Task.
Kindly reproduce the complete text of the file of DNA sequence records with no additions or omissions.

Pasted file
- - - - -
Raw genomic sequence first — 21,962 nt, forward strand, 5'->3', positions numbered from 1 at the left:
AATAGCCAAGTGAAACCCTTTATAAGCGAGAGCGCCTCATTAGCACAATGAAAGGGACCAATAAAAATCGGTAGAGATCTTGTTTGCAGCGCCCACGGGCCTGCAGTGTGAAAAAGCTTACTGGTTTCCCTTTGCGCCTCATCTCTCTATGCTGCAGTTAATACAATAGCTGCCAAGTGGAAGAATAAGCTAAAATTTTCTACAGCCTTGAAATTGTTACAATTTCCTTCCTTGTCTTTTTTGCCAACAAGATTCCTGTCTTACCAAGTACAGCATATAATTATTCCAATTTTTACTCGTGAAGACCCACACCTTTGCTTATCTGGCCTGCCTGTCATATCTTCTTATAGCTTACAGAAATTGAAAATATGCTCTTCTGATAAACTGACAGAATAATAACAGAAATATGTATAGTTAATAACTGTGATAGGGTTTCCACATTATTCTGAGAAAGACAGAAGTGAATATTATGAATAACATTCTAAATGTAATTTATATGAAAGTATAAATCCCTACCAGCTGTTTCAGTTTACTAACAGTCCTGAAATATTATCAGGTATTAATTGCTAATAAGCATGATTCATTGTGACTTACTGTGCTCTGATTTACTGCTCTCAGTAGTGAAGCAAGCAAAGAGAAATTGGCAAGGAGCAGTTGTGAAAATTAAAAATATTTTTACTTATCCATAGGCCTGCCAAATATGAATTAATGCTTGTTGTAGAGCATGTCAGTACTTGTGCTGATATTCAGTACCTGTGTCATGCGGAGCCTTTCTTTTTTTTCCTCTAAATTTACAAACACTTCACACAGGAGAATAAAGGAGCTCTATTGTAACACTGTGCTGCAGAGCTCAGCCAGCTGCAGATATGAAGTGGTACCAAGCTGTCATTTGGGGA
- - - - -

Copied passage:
Raw genomic sequence first — 21,962 nt, forward strand, 5'->3', positions numbered from 1 at the left:
AATAGCCAAGTGAAACCCTTTATAAGCGAGAGCGCCTCATTAGCACAATGAAAGGGACCAATAAAAATCGGTAGAGATCTTGTTTGCAGCGCCCACGGGCCTGCAGTGTGAAAAAGCTTACTGGTTTCCCTTTGCGCCTCATCTCTCTATGCTGCAGTTAATACAATAGCTGCCAAGTGGAAGAATAAGCTAAAATTTTCTACAGCCTTGAAATTGTTACAATTTCCTTCCTTGTCTTTTTTGCCAACAAGATTCCTGTCTTACCAAGTACAGCATATAATTATTCCAATTTTTACTCGTGAAGACCCACACCTTTGCTTATCTGGCCTGCCTGTCATATCTTCTTATAGCTTACAGAAATTGAAAATATGCTCTTCTGATAAACTGACAGAATAATAACAGAAATATGTATAGTTAATAACTGTGATAGGGTTTCCACATTATTCTGAGAAAGACAGAAGTGAATATTATGAATAACATTCTAAATGTAATTTATATGAAAGTATAAATCCCTACCAGCTGTTTCAGTTTACTAACAGTCCTGAAATATTATCAGGTATTAATTGCTAATAAGCATGATTCATTGTGACTTACTGTGCTCTGATTTACTGCTCTCAGTAGTGAAGCAAGCAAAGAGAAATTGGCAAGGAGCAGTTGTGAAAATTAAAAATATTTTTACTTATCCATAGGCCTGCCAAATATGAATTAATGCTTGTTGTAGAGCATGTCAGTACTTGTGCTGATATTCAGTACCTGTGTCATGCGGAGCCTTTCTTTTTTTTCCTCTAAATTTACAAACACTTCACACAGGAGAATAAAGGAGCTCTATTGTAACACTGTGCTGCAGAGCTCAGCCAGCTGCAGATATGAAGTGGTACCAAGCTGTCATTTGGGGA